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CMPD Releases 2018 Crime Stats

Chief Kerr Putney

At a press conference Friday, Charlotte Mecklenburg Police Chief Kerr Putney shared 2018 crime statistics which were mostly positive. 

Chief Putney reported that overall crime is down 2 percent, 143 pounds of drugs were recovered and 17,000 arrests were made last year.

Putney pointed out the department received 134 complaints, 82 percent of those complaints were internal.

"Out of 134, 110 were officers holding themselves accountable saying ‘I saw you do something wrong and you’re a cop too and I tell somebody to take care of it.’ One hundred ten out of 134, I’m proud of that," Putney said. "Conversely we had 450 compliments, keep them coming."

But there’s room for improvement. Vehicle thefts were up 11 percent. Aggravated assaults increased by 3 percent.

"Even in that challenge I see opportunity," Putney reflected. "Although most of them were young people settling minor disputes with physical violence, they didn’t bring guns to those encounters. So we had a lot less people dying and getting shot this year but we still had an increase in aggravated assault. So there’s still some positive in even the negative there."

The total number of homicides for 2018 was 57, down 35 percent from 2017.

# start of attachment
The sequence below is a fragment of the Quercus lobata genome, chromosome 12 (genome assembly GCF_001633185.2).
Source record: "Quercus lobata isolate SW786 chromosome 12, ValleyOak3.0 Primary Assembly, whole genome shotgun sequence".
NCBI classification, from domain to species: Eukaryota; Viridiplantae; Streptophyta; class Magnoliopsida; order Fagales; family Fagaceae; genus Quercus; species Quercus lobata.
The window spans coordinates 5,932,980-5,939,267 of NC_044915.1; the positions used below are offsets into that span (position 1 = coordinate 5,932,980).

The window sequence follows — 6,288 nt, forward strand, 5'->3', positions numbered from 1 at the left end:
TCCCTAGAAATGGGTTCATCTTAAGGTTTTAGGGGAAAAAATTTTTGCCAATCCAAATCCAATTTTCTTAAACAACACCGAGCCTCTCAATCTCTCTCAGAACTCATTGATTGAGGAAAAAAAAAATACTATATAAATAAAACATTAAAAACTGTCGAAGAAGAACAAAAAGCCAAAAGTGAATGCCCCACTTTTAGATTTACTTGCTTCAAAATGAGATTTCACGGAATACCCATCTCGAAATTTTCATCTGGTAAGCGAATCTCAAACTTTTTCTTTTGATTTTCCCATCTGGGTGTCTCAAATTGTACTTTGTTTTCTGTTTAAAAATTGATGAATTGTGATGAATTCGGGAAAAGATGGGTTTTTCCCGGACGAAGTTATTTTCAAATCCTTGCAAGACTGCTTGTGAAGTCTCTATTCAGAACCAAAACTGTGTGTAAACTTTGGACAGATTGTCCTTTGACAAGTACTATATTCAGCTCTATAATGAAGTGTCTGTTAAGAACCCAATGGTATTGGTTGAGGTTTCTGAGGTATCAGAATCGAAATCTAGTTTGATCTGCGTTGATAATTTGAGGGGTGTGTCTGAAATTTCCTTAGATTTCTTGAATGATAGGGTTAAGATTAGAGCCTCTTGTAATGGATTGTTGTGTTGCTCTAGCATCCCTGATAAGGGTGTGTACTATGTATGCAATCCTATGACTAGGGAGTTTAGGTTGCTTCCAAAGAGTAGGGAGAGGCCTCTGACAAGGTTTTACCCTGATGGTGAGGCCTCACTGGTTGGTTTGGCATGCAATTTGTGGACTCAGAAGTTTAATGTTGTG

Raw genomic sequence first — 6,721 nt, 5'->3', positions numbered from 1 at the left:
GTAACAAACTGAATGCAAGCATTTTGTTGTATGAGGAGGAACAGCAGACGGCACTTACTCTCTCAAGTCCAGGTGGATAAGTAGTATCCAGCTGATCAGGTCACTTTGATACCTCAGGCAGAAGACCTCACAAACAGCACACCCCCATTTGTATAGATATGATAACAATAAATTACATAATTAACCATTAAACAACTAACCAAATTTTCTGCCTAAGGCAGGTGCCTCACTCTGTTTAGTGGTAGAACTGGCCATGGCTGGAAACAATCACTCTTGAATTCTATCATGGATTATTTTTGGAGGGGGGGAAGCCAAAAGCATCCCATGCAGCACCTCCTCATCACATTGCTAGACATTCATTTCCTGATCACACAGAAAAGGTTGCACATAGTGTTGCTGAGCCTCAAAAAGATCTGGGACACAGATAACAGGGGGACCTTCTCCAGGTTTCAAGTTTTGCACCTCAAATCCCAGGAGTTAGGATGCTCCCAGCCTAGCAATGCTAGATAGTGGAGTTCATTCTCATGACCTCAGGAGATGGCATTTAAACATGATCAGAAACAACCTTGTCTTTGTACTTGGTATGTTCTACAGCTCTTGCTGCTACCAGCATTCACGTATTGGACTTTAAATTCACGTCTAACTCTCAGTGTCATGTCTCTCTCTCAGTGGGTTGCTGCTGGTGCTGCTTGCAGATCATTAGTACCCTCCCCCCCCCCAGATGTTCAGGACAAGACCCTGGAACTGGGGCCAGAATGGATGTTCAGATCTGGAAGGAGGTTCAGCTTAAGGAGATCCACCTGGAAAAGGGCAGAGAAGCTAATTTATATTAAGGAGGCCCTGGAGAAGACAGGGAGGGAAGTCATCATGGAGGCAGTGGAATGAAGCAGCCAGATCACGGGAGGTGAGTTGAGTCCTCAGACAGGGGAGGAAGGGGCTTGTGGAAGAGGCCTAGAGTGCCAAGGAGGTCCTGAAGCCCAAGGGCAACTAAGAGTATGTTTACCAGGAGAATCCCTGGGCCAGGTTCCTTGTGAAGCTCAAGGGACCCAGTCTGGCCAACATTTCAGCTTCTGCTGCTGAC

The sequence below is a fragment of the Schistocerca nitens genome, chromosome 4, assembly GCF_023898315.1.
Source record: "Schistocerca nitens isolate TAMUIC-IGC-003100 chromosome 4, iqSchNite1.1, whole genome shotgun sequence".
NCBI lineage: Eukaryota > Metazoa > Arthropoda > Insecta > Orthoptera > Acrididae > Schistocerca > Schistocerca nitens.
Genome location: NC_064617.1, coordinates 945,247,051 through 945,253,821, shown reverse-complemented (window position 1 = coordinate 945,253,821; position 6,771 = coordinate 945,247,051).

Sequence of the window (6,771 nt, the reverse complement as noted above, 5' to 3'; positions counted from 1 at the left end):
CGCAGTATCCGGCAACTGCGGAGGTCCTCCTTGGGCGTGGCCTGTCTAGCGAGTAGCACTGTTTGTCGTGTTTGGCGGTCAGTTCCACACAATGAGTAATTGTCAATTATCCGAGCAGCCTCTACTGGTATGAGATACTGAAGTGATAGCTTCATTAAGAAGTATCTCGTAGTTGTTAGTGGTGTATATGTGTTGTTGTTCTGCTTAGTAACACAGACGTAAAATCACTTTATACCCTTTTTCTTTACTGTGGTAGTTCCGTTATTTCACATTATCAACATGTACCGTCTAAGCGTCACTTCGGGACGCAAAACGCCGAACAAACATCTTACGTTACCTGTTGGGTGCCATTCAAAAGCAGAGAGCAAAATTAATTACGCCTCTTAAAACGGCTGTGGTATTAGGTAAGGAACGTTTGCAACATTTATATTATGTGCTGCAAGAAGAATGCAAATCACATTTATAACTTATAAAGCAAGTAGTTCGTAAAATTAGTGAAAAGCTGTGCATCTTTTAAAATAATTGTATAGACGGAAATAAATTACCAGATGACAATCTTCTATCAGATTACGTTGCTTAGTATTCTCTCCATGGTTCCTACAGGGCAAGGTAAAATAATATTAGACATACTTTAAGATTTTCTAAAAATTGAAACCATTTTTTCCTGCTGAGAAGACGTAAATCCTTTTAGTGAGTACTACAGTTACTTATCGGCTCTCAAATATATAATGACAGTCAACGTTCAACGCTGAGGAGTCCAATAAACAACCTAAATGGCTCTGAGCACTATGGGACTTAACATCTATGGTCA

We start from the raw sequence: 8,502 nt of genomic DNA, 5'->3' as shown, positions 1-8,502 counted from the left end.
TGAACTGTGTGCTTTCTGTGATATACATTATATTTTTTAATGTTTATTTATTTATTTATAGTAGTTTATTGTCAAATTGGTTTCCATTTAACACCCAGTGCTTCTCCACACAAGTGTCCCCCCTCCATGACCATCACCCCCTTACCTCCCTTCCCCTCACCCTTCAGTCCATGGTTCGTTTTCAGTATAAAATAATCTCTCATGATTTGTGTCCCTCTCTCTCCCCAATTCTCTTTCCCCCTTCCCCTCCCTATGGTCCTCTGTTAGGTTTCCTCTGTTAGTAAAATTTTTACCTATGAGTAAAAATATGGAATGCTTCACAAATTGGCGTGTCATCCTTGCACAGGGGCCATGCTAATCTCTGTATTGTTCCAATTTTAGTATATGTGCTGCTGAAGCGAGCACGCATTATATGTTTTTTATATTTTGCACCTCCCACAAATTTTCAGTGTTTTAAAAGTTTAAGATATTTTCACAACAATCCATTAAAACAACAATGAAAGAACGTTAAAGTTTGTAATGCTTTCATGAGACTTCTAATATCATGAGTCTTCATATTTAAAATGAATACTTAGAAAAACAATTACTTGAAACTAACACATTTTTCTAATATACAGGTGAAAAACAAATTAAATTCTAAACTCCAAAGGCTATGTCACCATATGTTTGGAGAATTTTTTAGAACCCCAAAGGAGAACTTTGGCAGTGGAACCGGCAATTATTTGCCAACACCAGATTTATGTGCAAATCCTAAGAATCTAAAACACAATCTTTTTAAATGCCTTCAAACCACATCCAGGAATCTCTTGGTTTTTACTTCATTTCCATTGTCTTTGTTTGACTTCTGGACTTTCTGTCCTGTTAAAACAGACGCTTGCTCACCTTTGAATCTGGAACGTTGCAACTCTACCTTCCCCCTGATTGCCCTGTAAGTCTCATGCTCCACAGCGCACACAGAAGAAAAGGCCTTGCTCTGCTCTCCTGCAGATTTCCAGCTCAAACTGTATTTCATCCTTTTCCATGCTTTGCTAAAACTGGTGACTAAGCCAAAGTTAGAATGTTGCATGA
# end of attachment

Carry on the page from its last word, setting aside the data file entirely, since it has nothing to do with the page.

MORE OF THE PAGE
Putney stressed the work CMPD did in 2018 regarding de-escalation. He said CMPD is ready to hire six clinicians to work with officers to proactively assist people prior to a crisis.

Putney added de-escalation relates directly to the conversations the department is having about the debate around use of force. Legally, Putney said, officers can only use force to overcome resistance. “Cooperate. Make us communicate. Allow us to de-escalate,” Putney said. A formula the department wants to carry into 2019.

Sarah Delia is a Senior Producer for Charlotte Talks with Mike Collins. Sarah joined the WFAE news team in 2014. An Edward R. Murrow Award-winning journalist, Sarah has lived and told stories from Maine, New York, Indiana, Alabama, Virginia and North Carolina. Sarah received her B.A. in English and Art history from James Madison University, where she began her broadcast career at college radio station WXJM. Sarah has interned and worked at NPR in Washington DC, interned and freelanced for WNYC, and attended the Salt Institute for Radio Documentary Studies.